Nov 26, 2010; Pittsburgh, PA, USA; West Virginia Mountaineers running back Jock Sanders (9) looks for running room against the Pittsburgh Panthers during the fourth quarter at Heinz Field. West Virginia won 35-10. Mandatory Credit: Charles LeClaire-USPRESSWIRE

HailWV All-Time WVU Fantasy Football Draft: Rounds 7-9


Hurricane Sandy threw our draft off schedule by a day. No need to worry though, even with the Atlantic seaboard washed away and the Appalachian buried in snow, the staff of HailWV is soldiering on.

The HailWV Fantasy Draft has now concluded 6 rounds. Many of the marquee names in the Mountaineers program history have come off the board. The staff of HailWV will be looking to dig a little deeper to fill out their starting line-ups today. Let’s recap who has already been picked up to this point:

QB: Geno Smith, Major Harris, Marc Bulger, Jeff Hostetler, and Pat White

RB: Ira Errett Rodgers, Avon Cobourne, Amos Zereoue, Steve Slaton, Noel Devine, Quincy Wilson, and Artie Owens

WR: Stedman Bailey, David Saunders, Tavon Austin, Chris Henry, Khori Ivy, Danny Buggs, Cedric Thomas, and Rahsaan Vanterpool

TE: Anthony Becht

K: Paul Woodside

DEF: 1996

Now that we have completed the first 24 picks of the draft, let’s get started on the back half of the draft.

Round 7:

25. Ken Durbin Selects: 1954 Defense

With my starting offense pretty well solidifed, I decided to jump on a top notch defense. With the vaunted 1996 defense off the board, I had to do some research to find another great WVU defense. I first looked to the 2012 defense, cried, then moved on. Ultimately, I settled on one of the most famous groups of players to come through Morgantown: the 1954 defense. This defense featured Mountaineer legends Gene “Beef” Lamone, Bruce Bosley, and the grand-daddy of WVU defensive stars: Sam Huff. While the 1954 defense did not hold a single team scoreless, they did allow only 8 points per game, leading the Mountaineers to an 8-1 mark. The fact that this team did not get a big time bowl invite is astonishing.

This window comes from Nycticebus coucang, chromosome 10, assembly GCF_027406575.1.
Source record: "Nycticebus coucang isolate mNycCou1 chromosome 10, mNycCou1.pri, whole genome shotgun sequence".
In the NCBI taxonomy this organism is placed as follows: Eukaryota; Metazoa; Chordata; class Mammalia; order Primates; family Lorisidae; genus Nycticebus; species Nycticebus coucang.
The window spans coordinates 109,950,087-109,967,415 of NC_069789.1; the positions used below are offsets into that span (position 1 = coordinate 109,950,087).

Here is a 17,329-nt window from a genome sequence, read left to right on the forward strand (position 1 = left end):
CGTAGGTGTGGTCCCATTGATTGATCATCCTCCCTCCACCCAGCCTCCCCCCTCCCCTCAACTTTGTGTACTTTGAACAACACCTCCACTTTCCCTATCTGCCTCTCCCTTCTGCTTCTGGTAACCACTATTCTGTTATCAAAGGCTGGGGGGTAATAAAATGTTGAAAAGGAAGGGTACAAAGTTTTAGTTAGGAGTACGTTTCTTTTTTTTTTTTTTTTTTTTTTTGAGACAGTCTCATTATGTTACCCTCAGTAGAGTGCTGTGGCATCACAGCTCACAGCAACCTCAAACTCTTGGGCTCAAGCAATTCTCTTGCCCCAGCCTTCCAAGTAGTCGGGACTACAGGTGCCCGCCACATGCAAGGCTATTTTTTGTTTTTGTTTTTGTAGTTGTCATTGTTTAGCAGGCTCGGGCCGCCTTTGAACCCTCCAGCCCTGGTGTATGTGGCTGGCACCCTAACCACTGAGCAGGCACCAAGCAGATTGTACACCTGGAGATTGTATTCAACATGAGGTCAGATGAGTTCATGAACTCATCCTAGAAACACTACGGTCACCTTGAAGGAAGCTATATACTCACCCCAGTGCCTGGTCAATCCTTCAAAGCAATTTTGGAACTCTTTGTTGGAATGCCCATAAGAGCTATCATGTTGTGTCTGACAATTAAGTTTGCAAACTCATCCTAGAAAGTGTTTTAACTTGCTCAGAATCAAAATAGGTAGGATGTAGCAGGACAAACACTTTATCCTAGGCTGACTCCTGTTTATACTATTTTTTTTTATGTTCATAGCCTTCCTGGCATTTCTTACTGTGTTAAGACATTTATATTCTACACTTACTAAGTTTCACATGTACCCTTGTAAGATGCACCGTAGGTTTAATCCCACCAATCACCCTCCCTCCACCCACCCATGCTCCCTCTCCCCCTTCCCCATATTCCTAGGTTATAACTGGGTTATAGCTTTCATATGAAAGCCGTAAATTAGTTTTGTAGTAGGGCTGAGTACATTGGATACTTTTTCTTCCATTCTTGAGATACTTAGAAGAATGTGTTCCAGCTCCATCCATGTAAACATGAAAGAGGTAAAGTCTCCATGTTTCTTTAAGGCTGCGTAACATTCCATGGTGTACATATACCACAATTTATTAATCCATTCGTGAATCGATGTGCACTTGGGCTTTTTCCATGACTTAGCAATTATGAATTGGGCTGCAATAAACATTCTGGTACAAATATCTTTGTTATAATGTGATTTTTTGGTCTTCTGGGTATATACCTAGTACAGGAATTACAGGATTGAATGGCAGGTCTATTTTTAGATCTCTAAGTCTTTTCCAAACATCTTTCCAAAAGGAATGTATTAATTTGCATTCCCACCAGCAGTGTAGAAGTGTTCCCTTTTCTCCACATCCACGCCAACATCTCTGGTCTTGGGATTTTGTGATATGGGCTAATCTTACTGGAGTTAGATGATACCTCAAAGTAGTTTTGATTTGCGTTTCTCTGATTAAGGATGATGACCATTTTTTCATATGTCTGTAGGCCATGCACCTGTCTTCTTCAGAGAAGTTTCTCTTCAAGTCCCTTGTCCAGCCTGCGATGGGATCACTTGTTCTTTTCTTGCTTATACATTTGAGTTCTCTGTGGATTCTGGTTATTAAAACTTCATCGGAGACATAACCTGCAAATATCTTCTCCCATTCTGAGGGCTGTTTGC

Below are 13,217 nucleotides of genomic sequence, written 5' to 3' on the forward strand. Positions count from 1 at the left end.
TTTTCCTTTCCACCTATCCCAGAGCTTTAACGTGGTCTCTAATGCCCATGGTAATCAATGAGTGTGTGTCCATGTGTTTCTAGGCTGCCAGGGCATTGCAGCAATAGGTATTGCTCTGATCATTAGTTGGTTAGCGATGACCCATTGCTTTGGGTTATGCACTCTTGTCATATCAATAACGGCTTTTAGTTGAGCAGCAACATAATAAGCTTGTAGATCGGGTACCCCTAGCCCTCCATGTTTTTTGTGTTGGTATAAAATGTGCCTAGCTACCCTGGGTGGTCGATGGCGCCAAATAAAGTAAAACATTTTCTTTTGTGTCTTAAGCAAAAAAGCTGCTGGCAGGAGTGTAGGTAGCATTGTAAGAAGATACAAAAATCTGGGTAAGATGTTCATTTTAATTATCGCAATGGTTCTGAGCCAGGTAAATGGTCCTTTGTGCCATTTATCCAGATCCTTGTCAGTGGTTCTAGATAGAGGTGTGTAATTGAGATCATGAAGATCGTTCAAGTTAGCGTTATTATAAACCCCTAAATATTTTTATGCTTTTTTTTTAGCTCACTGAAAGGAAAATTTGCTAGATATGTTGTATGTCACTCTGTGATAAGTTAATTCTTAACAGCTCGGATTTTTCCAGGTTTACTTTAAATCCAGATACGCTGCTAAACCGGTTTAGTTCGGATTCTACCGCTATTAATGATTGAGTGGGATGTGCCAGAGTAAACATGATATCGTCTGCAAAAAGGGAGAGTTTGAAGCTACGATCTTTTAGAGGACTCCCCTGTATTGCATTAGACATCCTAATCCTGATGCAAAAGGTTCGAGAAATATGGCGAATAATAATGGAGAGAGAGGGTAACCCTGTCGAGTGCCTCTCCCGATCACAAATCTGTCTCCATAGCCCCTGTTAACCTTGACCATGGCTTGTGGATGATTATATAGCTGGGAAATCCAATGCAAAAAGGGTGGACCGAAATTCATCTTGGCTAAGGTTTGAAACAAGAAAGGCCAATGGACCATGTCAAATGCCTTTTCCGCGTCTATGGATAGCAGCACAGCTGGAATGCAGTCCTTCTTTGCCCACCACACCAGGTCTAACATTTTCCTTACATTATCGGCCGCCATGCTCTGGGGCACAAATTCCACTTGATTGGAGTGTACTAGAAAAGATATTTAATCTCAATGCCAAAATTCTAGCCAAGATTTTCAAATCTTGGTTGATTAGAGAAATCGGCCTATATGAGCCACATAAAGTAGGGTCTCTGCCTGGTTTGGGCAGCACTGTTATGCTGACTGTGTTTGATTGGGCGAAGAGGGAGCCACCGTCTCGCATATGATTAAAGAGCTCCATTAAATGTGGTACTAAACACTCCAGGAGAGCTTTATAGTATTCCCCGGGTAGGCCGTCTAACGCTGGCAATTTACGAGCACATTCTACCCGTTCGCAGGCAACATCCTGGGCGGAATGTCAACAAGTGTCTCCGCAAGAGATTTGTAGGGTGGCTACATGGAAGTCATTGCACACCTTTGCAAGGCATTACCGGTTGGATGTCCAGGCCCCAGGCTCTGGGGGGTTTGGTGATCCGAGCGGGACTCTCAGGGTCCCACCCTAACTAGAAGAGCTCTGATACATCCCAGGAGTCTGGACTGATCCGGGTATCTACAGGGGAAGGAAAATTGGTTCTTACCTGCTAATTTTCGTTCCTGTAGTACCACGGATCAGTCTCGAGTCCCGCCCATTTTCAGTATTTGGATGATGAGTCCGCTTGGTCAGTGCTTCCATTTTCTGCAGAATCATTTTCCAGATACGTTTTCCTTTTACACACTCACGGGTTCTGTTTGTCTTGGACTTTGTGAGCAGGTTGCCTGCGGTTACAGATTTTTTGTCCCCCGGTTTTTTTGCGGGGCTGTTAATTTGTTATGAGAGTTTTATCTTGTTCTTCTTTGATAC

26. Brandon Miller Selects: QB Oliver Luck (1978-1981)

Now that I have all of my offensive starters filled, it’s time to build depth and take a backup QB. I went back and forth between Chad Johnston and Oliver Luck, and I’ve decided to select Luck. Oliver Luck starred for the Mountaineers from 1978 – 1981. He was a three year starter and threw for 5,765 yards and 43 passing touchdowns; he ranks 5th all time in passing yards, 3rd in attempts, 4th in completions, and 5th in passing TDs. He also added 517 yards and 11 touchdowns on the ground. His consistent play and solid yardage and TD numbers make him an ideal fantasy QB, but his interception numbers (45, 2nd all time) are a drawback that relegate him to a backup fantasy role. He still is one of the top QBs to ever play for the Mountaineers, and he continues to score major points for the Mountaineers as the Director of Athletics. This was a homerun pick in the 7th round.

27. Alan Searles Selects: WR Darius Reynaud (2005-2007)

Reynaud is a key player in a PPR league. Number 8 all time in receptions, and 15th in yards. Looking at my team he will fit in perfectly running routes over the middle. The big man Henry will be out side, Austin will be stretching the field on wheel routes and deep posts, which will leave Darius open over the middle to pick up plenty of receptions. A perfect fit. Another Mountaineer on my team who is proving his worth in the NFL.

28. Patrick Pishko Selects: RB Adrian Murrell (1990-1992)

Adrian Murrell: #14 All-time in rushing yards at WVU and tied 25th for rushing TD’s. (Pretty awesome considering he left after his junior season for the pro’s). Went on to have a solid 9 year career in the NFL playing most of that time as a member of the New York Jets.